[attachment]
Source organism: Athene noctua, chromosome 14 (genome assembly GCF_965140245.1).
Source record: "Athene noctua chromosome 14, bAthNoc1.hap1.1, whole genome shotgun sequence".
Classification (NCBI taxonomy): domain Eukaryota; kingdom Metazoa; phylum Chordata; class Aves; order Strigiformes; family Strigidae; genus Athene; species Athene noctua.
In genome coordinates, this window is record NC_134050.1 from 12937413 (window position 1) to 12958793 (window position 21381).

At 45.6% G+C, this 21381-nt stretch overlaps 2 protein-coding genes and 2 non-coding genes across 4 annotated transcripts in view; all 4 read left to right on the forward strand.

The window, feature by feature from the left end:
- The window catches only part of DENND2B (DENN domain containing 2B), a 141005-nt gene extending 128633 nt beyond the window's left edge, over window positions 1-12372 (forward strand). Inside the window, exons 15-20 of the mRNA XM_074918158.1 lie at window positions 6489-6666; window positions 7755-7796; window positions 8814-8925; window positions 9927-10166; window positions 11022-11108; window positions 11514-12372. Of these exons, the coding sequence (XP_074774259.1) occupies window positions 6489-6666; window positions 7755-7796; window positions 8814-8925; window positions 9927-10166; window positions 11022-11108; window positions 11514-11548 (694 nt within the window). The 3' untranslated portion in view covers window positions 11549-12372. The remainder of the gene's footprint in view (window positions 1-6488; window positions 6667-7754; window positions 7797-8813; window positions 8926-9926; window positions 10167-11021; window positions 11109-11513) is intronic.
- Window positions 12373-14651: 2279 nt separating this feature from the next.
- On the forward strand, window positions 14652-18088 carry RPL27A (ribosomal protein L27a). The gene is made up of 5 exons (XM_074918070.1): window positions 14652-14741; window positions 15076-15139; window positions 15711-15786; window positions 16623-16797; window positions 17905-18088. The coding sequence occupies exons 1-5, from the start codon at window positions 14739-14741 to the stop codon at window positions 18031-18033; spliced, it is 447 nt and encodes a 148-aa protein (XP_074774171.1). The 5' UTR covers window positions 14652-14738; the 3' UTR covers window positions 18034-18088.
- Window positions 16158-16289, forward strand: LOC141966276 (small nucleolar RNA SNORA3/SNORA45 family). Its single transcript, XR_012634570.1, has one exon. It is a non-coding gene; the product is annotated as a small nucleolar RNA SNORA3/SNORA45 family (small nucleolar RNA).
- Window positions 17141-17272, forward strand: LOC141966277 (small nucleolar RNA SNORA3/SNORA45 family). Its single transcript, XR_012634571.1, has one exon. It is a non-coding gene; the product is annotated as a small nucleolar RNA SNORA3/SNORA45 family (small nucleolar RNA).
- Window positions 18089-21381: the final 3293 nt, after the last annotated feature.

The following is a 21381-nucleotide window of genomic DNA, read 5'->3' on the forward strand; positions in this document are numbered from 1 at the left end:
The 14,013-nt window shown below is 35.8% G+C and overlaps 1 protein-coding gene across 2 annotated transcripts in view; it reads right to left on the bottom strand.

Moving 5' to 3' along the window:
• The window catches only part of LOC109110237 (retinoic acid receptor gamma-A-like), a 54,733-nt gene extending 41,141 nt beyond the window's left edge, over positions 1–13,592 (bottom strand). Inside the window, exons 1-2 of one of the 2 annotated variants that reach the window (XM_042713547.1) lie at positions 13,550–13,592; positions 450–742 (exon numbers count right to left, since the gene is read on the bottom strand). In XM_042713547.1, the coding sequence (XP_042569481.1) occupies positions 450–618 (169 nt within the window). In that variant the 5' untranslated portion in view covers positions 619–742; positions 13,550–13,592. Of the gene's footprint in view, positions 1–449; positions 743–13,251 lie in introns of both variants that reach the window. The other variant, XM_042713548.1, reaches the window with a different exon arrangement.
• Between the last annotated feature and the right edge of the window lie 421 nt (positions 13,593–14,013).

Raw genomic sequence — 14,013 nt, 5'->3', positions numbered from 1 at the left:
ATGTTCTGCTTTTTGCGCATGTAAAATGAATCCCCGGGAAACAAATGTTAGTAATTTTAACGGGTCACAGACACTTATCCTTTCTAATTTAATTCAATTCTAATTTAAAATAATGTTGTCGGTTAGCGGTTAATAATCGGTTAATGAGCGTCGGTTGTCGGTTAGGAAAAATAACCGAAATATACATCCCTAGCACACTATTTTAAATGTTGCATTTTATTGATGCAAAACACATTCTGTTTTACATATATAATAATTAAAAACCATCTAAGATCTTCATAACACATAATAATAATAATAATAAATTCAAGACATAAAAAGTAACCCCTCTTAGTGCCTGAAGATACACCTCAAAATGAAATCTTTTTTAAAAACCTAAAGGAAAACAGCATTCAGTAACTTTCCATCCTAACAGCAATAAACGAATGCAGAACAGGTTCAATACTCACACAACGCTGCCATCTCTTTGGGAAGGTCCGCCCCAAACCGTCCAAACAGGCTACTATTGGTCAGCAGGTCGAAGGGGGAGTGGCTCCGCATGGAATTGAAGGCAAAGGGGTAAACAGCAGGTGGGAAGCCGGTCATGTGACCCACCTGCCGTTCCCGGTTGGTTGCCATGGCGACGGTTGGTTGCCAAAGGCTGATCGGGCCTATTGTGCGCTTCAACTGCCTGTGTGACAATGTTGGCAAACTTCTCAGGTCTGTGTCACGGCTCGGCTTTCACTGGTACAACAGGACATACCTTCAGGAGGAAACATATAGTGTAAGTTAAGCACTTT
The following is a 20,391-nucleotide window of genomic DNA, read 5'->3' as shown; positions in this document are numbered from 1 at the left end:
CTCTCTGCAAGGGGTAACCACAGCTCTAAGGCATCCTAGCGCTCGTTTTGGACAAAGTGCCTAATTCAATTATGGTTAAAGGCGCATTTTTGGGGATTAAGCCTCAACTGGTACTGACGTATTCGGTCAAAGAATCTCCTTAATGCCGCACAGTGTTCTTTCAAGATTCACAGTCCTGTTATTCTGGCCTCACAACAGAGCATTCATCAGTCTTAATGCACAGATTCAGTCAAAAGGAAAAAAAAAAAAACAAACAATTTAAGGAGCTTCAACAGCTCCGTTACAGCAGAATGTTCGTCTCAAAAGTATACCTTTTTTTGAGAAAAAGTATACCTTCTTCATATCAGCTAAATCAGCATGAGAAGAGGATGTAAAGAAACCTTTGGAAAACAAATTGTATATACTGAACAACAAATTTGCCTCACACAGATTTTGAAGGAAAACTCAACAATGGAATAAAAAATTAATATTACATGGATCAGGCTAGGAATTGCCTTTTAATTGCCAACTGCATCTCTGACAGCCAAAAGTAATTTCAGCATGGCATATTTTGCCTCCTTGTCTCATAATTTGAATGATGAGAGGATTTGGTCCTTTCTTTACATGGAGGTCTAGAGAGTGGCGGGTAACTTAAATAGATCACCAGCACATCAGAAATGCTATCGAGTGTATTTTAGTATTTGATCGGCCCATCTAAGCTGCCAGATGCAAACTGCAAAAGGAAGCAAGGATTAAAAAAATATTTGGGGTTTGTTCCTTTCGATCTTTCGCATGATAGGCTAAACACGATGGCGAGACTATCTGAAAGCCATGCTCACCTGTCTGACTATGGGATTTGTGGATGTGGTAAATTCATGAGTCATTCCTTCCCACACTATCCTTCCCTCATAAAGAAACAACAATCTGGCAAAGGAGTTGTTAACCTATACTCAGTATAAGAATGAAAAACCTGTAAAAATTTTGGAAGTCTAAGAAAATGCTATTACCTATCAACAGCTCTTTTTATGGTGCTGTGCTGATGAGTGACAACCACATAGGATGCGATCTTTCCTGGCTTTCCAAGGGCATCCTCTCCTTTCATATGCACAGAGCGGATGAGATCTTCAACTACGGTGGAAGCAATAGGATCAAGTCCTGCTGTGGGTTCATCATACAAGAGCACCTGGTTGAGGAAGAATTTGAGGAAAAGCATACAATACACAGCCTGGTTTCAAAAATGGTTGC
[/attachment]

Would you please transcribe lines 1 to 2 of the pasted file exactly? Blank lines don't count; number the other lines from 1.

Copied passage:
Source organism: Athene noctua, chromosome 14 (genome assembly GCF_965140245.1).
Source record: "Athene noctua chromosome 14, bAthNoc1.hap1.1, whole genome shotgun sequence".